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Frankenstein! And we don’t mean Mary Shelley’s monster!

Updated: Apr 25



We are all familiar with the story of Frankenstein written by Mary Shelley—perhaps from one of the many movies inspired by the book.  My favorite is the comedic version from 1974 starring Gene Wilder, Madeline Kahn, and Teri Garr— “it’s pronounced Fronkensteen!” But in the museum world, a Frankenstein is not a monster but an object made up of parts of other artifacts. This goes beyond the repair of a broken foot or a replaced caned seat. Sometimes they are made to deceive, but other times they are just pragmatic uses of the still-functional parts made into a new “whole.”


This Queen Anne-style table (Acc. # 19xx-99) was described in the records as a 17th-century mahogany table from the Williams family. It could be referred to as a pier table—or a table designed to be placed against a wall--often between two windows. This table does have some old elements—the graceful cabriole legs with their “pad” feet appear to be old.  The disc-like extensions on the bottom of the legs have been altered, and modern pieces have been substituted.  More modern screws in the bottom reveal where casters used to be. 


When the top is examined from underneath (yes, we have done this!) it does not have the darkened patina appearance that we would expect for a table of its era. It also has some extra bracing that would suggest that the top was originally a marble top. The table has been cut down lengthwise at some point.


Next, we looked at the shell carving on the front and “knees” of the legs.  The shell is fairly simple and the finish on the shells is oddly different. 



Finally, we looked at the spiral applied carvings on the front and sides of the table.  They look suspiciously familiar…AHA!  The Storrs House Museum contains a wonderful piece of case furniture, referred to as a bookcase-on-desk.  Only four examples from this maker are currently known; two are in the collections of Historic Deerfield, one is privately owned in Hartford, and ours.  The top of the bonnet features three ball finials.  We had wondered if those elements were missing a flame finial at the top, as many pieces of this type had. This theory was furthered when we found a flame finial in the attic of the Storrs House several years ago.  Placing that finial against the spiral elements on this table—it’s a match!  So, two old finials were split in half and applied to the front and side skirts of this "Frankenstein" table, leaving one lonely remaining finial to reside in the attic!  Did they come from the big case piece, perhaps removed when it proved too tall to be moved into another room?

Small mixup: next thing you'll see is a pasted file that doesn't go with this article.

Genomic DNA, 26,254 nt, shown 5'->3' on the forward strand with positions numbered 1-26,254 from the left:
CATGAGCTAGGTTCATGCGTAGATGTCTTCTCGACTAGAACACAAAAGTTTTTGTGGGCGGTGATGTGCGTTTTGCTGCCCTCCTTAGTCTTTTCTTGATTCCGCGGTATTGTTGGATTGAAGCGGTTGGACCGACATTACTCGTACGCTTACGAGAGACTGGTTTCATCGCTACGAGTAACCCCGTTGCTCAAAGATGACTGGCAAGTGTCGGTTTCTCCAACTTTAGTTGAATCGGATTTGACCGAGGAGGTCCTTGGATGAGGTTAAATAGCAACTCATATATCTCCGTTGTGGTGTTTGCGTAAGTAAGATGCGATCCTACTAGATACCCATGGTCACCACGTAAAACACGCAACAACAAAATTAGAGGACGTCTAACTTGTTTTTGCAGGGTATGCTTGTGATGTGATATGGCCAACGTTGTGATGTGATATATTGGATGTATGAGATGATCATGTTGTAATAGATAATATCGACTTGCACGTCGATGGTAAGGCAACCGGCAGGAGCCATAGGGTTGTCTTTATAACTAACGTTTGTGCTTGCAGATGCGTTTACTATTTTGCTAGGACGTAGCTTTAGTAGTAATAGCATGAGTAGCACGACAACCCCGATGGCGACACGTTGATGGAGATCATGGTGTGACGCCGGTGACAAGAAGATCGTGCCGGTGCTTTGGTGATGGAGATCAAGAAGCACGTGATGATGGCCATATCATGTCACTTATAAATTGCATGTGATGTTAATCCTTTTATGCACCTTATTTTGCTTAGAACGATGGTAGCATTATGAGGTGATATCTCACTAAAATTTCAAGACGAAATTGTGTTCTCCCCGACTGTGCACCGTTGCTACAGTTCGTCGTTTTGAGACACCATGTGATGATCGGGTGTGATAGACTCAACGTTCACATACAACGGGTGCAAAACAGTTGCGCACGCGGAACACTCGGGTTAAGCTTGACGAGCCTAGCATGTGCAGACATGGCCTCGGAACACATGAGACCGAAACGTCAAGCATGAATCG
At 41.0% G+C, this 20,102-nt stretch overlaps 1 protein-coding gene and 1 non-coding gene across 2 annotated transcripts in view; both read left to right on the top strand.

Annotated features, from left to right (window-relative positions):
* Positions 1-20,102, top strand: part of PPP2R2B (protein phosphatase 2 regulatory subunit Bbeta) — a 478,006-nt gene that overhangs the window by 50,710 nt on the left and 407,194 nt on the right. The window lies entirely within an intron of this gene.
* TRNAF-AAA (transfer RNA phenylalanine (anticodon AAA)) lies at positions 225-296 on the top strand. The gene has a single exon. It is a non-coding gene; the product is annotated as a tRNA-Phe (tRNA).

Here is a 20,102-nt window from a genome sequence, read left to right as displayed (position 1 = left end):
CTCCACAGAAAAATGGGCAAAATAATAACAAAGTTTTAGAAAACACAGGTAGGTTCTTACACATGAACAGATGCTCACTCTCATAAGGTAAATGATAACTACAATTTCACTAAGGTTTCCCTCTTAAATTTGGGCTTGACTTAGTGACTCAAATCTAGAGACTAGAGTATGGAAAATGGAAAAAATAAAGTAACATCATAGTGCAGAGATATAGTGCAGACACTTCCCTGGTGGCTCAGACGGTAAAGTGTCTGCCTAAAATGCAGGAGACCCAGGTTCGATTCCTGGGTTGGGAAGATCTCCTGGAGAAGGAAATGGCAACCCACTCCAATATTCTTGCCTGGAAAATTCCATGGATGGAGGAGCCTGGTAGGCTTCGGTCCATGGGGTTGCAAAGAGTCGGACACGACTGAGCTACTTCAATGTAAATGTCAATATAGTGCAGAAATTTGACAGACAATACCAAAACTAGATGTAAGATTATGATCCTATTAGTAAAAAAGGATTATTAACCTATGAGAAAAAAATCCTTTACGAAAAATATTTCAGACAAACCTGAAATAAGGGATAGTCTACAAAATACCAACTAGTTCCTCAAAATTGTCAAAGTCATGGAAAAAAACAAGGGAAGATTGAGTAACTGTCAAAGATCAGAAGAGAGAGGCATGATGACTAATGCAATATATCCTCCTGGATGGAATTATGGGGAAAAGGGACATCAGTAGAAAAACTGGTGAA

We will likely never know when this table was “created” or learn whether it was a deliberate act of fakery or just a frugal Yankee making use of what was handy.  We have several theories—one is that the table did truly belong to the Williams family.  When Stephen Williams’ parsonage house burned down in 1846, several items were rescued and brought to the Storrs House. While this table is not listed among those items, perhaps someone dropped it during that emergency, breaking the stone or marble top.  Being practical, and wanting to preserve this important relic of a beloved minister, perhaps someone replaced the broken top with mahogany boards.  Since the Storrs House was smaller than the Williams house, the space between the windows was also smaller, necessitating a shorter table.  We’re still on the hunt for an explanation! 


-Contributed by Betsy McKee, Longmeadow Historical Society Board Member 



Sources: Connecticut Valley Furniture: Eliphalet Chapin and His Contemporaries, 1750-1800, by Thomas P. Kugelman, Alice P. Kugelman, and with Robert Lionetti; The Furniture of Historic Deerfield, by Dean A. Fales, Jr.; American Furniture, edited by Luke Beckerdite and William N. Hosley; American Furniture 1620 to the Present, by Jonathan L. Fairbanks and Elizabeth Bidwell Bates; Boston Furniture 1700-1900, edited by Brock Jobe and Gerald W. R. Ward; Furniture Treasury, by Wallace Nutting.  We also picked the brains of several furniture experts and curators!

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